MONEYMAKERS... MONEYTAKERS... some of the richest men in the world...
Multi-millionaire property developer Bob Jones dreams of becoming Prime Minister of New Zealand - and he’s founded his own New Zealand party as a vehicle for this ambition, It’s not doing badly either - running a strong third in the opinion polls.
If New Zealanders return him at the General Election later this year they’ll have no excuse for not knowing what they are getting. This former University boxing champion has produced a full exposition of his views - which can only be termed robust’ - in his book New Zealand: How I want to see it.
He’s a vigorous believer in an ‘open society’. As an anti-statist he says ‘No government is on the side of the rich’ and wants to cut state functions to a minimum, His view is that ‘It is every citizen’s moral duty to not merely avoid, but also if necessary, to evade his taxes in the interests of his personal self-respect and of the nation,’
For him, enemies of the nation include sociologists, welfare workers and the trade unions.’ He’s little time for his opponent, claiming socialists suffer from ‘A kind of mental poverty, a bleakness of outlook, a disdain for individuality and human dignity,’ and in the book he labels a Labor Party conference audience ‘An emotion-saturated pack of wankers’.
If he’s elected, New Zealand women can expect trouble getting abortions: ‘A woman’s right to choose is as valid as a man’s right to rape.’ Curiously, he is for increased expenditure on health and education and opposed to capital punishment.
Yet another millionaire building on an empire founded by his father. Kerry Packer was not expected to reach his present fame. His chance came when elder brother Clyde fell out with their formidable father Sir Frank Packer, sold up his interests and left for the US, leaving Kerry in control.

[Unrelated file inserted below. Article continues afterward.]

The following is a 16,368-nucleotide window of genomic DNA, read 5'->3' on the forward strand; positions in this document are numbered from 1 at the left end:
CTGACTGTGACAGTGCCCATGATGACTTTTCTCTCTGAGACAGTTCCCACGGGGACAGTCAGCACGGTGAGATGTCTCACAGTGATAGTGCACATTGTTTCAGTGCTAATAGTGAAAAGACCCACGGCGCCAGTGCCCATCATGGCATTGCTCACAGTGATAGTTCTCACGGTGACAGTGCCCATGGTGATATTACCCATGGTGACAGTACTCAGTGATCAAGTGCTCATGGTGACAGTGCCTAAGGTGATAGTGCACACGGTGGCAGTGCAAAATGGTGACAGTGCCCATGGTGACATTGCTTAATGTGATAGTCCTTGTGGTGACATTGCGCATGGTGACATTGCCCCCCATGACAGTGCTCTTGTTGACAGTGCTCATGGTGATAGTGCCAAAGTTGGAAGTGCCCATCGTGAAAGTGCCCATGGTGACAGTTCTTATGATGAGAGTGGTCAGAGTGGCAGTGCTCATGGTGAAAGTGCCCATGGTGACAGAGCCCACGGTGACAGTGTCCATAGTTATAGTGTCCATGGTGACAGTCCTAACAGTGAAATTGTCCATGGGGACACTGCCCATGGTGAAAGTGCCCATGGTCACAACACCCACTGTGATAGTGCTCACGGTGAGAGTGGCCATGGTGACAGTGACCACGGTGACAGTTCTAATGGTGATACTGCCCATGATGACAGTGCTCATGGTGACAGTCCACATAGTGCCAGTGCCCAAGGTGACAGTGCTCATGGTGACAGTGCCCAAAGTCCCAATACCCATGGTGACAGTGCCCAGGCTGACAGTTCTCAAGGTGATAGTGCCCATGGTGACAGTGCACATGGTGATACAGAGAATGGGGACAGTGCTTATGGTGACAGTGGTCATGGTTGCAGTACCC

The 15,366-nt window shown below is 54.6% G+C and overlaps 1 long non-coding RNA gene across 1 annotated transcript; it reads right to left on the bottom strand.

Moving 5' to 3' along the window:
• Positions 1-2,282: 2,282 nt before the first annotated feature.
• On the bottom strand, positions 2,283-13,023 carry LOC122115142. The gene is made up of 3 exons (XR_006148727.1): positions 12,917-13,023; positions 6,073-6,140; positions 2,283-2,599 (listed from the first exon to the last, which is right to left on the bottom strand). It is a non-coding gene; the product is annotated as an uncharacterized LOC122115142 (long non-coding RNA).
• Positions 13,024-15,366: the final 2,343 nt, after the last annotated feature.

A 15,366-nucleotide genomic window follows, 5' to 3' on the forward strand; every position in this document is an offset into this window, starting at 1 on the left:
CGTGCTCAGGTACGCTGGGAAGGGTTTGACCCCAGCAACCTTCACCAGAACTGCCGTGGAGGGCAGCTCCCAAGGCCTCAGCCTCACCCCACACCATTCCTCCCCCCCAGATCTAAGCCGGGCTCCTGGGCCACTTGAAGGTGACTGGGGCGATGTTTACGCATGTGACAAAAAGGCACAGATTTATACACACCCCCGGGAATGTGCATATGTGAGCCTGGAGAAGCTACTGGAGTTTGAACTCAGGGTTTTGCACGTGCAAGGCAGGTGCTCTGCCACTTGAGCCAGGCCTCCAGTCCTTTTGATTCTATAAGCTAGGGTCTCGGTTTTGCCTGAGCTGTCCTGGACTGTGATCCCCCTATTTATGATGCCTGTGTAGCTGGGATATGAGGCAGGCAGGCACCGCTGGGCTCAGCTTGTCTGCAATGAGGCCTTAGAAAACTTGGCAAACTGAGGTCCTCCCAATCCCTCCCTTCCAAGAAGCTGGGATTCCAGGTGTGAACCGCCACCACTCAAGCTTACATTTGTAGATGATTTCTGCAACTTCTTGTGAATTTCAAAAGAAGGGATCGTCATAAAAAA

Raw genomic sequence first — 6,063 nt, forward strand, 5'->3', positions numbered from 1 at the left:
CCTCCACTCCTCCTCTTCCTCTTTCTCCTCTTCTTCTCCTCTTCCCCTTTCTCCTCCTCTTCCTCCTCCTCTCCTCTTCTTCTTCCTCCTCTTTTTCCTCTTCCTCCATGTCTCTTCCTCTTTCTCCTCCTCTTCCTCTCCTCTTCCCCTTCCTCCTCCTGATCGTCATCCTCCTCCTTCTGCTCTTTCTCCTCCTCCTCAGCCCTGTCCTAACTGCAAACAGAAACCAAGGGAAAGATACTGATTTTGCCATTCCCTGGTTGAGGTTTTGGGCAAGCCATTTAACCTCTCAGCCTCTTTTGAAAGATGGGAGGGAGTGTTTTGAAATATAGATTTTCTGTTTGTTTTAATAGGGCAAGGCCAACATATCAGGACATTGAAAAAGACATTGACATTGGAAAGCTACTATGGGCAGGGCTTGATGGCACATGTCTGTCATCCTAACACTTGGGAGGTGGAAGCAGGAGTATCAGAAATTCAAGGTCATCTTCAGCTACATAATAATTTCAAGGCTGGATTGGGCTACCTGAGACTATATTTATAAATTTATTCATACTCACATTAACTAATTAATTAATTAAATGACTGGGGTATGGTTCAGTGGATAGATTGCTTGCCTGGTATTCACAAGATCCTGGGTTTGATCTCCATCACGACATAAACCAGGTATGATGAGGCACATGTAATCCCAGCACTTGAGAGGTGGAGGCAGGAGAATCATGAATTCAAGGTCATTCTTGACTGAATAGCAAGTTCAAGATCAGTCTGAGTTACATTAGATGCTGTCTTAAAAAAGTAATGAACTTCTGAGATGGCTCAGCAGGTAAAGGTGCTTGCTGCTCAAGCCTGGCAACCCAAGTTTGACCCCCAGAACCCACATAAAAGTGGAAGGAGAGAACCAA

His inheritance took the form of the press and television empire built up by Sir Frank, best known outside Australia for a succession of Ammericas Cup yachting challenges.
Kerry too acquired world fame through sport - when his World Series Cricket signed up most of the world’s top players in an attempt to take the game over after the Australian Cricket Board refused to give him TV rights. Since the end of that dispute he’s been a major force in cricket - with his companies dictating commercial policy in Australia.
His interests have spread well beyond Australia - he owns a substantial share in TV-AM, the British commercial breakfast television station.
Strongly believing in the power of money, he I once said to the Australian Cricket Board: ‘There is a little of the whore in all of us. Gentlemen, what is your price’?’
Although lacking Sir Frank’s strong right-wing party political bias he once startled an interviewer by naming Genghis Khan as a hero of his, saying: ‘He may not have been very lovable, but he was bloody efficient’.